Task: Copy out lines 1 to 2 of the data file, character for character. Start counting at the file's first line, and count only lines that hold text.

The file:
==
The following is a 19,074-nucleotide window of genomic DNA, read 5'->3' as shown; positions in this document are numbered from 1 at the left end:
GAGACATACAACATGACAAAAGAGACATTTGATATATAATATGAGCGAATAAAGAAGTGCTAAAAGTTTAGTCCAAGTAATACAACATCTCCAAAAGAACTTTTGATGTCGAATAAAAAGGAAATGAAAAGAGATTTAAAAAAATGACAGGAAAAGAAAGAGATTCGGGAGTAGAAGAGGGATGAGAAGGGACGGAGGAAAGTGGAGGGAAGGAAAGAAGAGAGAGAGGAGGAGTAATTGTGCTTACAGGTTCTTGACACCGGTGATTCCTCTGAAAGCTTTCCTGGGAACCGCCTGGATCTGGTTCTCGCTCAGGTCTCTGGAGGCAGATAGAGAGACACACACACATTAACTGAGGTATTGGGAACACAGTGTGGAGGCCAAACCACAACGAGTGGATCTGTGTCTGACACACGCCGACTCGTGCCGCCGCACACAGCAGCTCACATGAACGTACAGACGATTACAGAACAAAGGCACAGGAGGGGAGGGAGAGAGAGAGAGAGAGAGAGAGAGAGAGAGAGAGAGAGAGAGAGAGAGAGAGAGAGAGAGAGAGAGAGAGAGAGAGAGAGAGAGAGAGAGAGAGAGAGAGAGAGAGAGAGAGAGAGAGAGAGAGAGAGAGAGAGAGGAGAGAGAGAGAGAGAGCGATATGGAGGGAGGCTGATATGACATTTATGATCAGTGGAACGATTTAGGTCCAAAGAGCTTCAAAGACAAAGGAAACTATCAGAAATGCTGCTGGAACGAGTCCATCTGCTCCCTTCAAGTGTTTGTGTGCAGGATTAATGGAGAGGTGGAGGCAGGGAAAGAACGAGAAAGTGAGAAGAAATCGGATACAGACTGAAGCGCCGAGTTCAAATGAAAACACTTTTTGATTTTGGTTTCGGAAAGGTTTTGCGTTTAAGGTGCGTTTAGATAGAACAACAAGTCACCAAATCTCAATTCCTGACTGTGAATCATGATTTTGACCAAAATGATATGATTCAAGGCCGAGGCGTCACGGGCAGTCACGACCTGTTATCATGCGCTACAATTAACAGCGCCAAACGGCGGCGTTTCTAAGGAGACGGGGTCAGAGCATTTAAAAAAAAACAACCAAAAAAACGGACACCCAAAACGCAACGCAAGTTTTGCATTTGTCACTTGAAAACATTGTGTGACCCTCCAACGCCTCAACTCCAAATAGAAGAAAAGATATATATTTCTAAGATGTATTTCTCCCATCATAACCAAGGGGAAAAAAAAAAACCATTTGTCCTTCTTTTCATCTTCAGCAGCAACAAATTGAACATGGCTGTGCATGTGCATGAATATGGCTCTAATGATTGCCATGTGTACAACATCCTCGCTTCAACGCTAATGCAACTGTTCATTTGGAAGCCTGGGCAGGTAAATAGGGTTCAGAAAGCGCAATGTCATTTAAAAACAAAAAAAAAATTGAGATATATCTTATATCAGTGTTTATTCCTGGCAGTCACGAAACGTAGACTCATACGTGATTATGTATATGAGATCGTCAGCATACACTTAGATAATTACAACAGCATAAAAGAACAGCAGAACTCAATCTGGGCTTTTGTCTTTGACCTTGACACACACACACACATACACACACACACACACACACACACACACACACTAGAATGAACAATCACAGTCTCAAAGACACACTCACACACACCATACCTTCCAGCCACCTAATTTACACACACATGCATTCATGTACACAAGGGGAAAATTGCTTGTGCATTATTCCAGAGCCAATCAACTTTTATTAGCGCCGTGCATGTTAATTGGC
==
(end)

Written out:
The following is a 19,074-nucleotide window of genomic DNA, read 5'->3' as shown; positions in this document are numbered from 1 at the left end:
GAGACATACAACATGACAAAAGAGACATTTGATATATAATATGAGCGAATAAAGAAGTGCTAAAAGTTTAGTCCAAGTAATACAACATCTCCAAAAGAACTTTTGATGTCGAATAAAAAGGAAATGAAAAGAGATTTAAAAAAATGACAGGAAAAGAAAGAGATTCGGGAGTAGAAGAGGGATGAGAAGGGACGGAGGAAAGTGGAGGGAAGGAAAGAAGAGAGAGAGGAGGAGTAATTGTGCTTACAGGTTCTTGACACCGGTGATTCCTCTGAAAGCTTTCCTGGGAACCGCCTGGATCTGGTTCTCGCTCAGGTCTCTGGAGGCAGATAGAGAGACACACACACATTAACTGAGGTATTGGGAACACAGTGTGGAGGCCAAACCACAACGAGTGGATCTGTGTCTGACACACGCCGACTCGTGCCGCCGCACACAGCAGCTCACATGAACGTACAGACGATTACAGAACAAAGGCACAGGAGGGGAGGGAGAGAGAGAGAGAGAGAGAGAGAGAGAGAGAGAGAGAGAGAGAGAGAGAGAGAGAGAGAGAGAGAGAGAGAGAGAGAGAGAGAGAGAGAGAGAGAGAGAGAGAGAGAGAGAGAGAGAGAGAGAGAGAGAGAGAGAGGAGAGAGAGAGAGAGAGCGATATGGAGGGAGGCTGATATGACATTTATGATCAGTGGAACGATTTAGGTCCAAAGAGCTTCAAAGACAAAGGAAACTATCAGAAATGCTGCTGGAACGAGTCCATCTGCTCCCTTCAAGTGTTTGTGTGCAGGATTAATGGAGAGGTGGAGGCAGGGAAAGAACGAGAAAGTGAGAAGAAATCGGATACAGACTGAAGCGCCGAGTTCAAATGAAAACACTTTTTGATTTTGGTTTCGGAAAGGTTTTGCGTTTAAGGTGCGTTTAGATAGAACAACAAGTCACCAAATCTCAATTCCTGACTGTGAATCATGATTTTGACCAAAATGATATGATTCAAGGCCGAGGCGTCACGGGCAGTCACGACCTGTTATCATGCGCTACAATTAACAGCGCCAAACGGCGGCGTTTCTAAGGAGACGGGGTCAGAGCATTTAAAAAAAAACAACCAAAAAAACGGACACCCAAAACGCAACGCAAGTTTTGCATTTGTCACTTGAAAACATTGTGTGACCCTCCAACGCCTCAACTCCAAATAGAAGAAAAGATATATATTTCTAAGATGTATTTCTCCCATCATAACCAAGGGGAAAAAAAAAAACCATTTGTCCTTCTTTTCATCTTCAGCAGCAACAAATTGAACATGGCTGTGCATGTGCATGAATATGGCTCTAATGATTGCCATGTGTACAACATCCTCGCTTCAACGCTAATGCAACTGTTCATTTGGAAGCCTGGGCAGGTAAATAGGGTTCAGAAAGCGCAATGTCATTTAAAAACAAAAAAAAAATTGAGATATATCTTATATCAGTGTTTATTCCTGGCAGTCACGAAACGTAGACTCATACGTGATTATGTATATGAGATCGTCAGCATACACTTAGATAATTACAACAGCATAAAAGAACAGCAGAACTCAATCTGGGCTTTTGTCTTTGACCTTGACACACACACACACATACACACACACACACACACACACACACACACACTAGAATGAACAATCACAGTCTCAAAGACACACTCACACACACCATACCTTCCAGCCACCTAATTTACACACACATGCATTCATGTACACAAGGGGAAAATTGCTTGTGCATTATTCCAGAGCCAATCAACTTTTATTAGCGCCGTGCATGTTAATTGGC